Aristotle, the great philosopher of personal development, said happiness depended on developing ourselves to our fullest potential. On becoming the best self we can possibly be. On doing what we do for the sake of a better world. He didn’t call happiness a virtue. He said happiness depended on our commitment and involvement in “virtuous activity.” In doing good.
It is easy for those with resources to do a lot of things. We can travel, for instance, and sample every food of every culture. We can find thrills in theme parks and casinos, in race tracks and rock concerts. We can spend years acquiring money and things, renovating property and selling it at a profit, climbing ladders–anybody’s ladders, in either church or state–and at the end, when it is all over, when there is no more summit to climb, no more prizes to win, find ourselves still restless, still unfulfilled, more fearful of loss than we are satisfied by what we have gained. Then we understand the power of Aristotle’s definition of happiness. It is not activity,
Aristotle says, that happiness is about; it is virtuous
activity on which he grounds the search for it. It’s about doing something that makes the world a better place to be.
What fills the heart with happiness, ironically enough, is not what we get out of the world, it’s what we put into it. Being about something worthwhile, spending our lives on something worth spending a life on is what, in the end, makes us happy.
A creative God didn’t complete creation, I am convinced, so that we might have the happiness that comes with continuing to co-create it ourselves.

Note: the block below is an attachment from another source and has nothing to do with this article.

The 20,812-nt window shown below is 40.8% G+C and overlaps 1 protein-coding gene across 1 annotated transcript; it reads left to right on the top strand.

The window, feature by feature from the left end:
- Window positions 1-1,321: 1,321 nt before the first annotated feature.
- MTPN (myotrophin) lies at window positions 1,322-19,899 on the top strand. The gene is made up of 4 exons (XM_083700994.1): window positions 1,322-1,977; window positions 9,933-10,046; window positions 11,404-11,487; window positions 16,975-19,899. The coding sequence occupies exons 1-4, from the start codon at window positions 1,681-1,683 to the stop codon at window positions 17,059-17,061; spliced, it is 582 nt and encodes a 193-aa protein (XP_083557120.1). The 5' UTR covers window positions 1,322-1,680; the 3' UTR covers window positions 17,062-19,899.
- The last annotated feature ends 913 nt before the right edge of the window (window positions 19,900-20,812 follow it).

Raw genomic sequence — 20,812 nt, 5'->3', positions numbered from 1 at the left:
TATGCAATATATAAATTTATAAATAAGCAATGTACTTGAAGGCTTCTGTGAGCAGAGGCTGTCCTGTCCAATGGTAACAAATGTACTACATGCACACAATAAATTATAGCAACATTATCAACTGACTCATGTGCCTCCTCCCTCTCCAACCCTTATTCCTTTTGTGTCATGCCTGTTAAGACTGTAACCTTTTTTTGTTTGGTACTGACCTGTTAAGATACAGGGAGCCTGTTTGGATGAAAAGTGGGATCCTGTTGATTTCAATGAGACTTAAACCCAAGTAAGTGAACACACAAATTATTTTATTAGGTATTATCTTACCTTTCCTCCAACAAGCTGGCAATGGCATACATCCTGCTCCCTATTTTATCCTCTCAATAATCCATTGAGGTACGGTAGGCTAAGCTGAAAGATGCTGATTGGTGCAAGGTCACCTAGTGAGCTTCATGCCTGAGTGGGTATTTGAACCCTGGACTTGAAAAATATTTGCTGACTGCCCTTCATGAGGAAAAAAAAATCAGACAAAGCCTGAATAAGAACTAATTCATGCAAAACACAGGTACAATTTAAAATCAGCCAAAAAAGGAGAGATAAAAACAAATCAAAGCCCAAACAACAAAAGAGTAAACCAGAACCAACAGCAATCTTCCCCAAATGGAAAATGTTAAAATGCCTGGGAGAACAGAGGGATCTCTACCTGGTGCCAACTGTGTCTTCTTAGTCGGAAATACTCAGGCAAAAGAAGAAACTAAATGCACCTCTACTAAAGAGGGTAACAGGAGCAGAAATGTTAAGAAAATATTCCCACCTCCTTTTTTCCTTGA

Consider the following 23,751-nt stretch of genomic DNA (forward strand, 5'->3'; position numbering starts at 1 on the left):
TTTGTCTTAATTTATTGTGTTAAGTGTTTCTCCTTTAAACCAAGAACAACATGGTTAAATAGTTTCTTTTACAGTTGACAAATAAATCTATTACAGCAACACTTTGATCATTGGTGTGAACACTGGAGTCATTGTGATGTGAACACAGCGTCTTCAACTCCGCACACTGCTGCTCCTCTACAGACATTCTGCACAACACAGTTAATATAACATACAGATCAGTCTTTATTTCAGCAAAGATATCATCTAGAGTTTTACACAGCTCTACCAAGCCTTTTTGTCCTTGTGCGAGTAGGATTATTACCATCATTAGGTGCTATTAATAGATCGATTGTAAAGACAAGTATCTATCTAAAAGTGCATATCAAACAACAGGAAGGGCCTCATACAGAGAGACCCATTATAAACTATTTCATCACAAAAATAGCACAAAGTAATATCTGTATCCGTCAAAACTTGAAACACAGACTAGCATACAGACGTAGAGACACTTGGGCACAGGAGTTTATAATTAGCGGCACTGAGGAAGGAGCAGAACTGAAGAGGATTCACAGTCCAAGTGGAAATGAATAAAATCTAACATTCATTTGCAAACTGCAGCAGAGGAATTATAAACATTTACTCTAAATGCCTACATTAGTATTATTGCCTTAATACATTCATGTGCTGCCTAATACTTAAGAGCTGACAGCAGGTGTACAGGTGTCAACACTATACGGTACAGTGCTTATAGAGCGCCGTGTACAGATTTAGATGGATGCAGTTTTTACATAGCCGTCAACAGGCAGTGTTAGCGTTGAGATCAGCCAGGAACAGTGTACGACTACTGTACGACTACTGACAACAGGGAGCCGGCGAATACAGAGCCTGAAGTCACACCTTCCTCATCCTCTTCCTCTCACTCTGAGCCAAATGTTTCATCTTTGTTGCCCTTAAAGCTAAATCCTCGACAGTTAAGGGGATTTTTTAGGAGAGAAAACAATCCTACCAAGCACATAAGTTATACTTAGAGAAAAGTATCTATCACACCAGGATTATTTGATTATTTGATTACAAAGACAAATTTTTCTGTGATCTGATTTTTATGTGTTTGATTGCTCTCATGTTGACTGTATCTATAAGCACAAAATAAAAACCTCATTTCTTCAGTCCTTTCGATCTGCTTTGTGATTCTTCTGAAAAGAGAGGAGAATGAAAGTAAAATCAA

If we really want to be happy, we need to find out what we do best and do it to the utmost so that having done our part in this co-creation we can have the satisfaction such a life deserves. We need to learn that giving ourselves to something worth doing is more important, more valuable than giving ourselves only until something better, something more exciting, something more lucrative comes along.
The Sufi say, “For the raindrop, joy is entering the river.” We need, like raindrops in the river, to learn to lose ourselves in what we were made to be. We need to find ourselves about something more in life than the social status and streams of glitter that we have allowed to define us.
Being happy is not something that just happens to anyone. It happens to those who discover who they are and what it is that’s at the core of them–singing or cooking or planning or calculating. These people come to understand what it is in them that makes them unique. They discover what they really like to do in life, not simply what they do because everyone else does it. They determine what it is, of everything they do, that they do best. And then they choose what they can do with it for the good of the rest of the world.
This umbilical cord to the rest of the world is something we decide on consciously and clearly and then with great clarity of soul give ourselves to doing. I see happiness on the faces of wealthy people who serve soup in the local soup kitchen. I see it on the faces of young people who spend their summers building houses for people in mountain towns where coal mines closed and left generations of poorly educated people to fend for themselves. I see it in those who, after years of doing what everyone else wanted them to do, suddenly got up and started over somewhere else by developing their own gifts and becoming that gift to others.
But no one I know thinks it all happens in a straight line. No, life is far more exciting than that. It’s learning to live it that matters. Finding our own particular challenge may be difficult at first. But we do. Finally. Eventually. However difficult the way. Life is a foreign language. Everyone mispronounces it.
Excerpted from Following the Path by Joan Chittister. Copyright © 2012 by Joan Chittister. Excerpted by permission of Image, a division of Random House, Inc. All rights reserved. No part of this excerpt may be reproduced or reprinted without permission in writing from the publisher.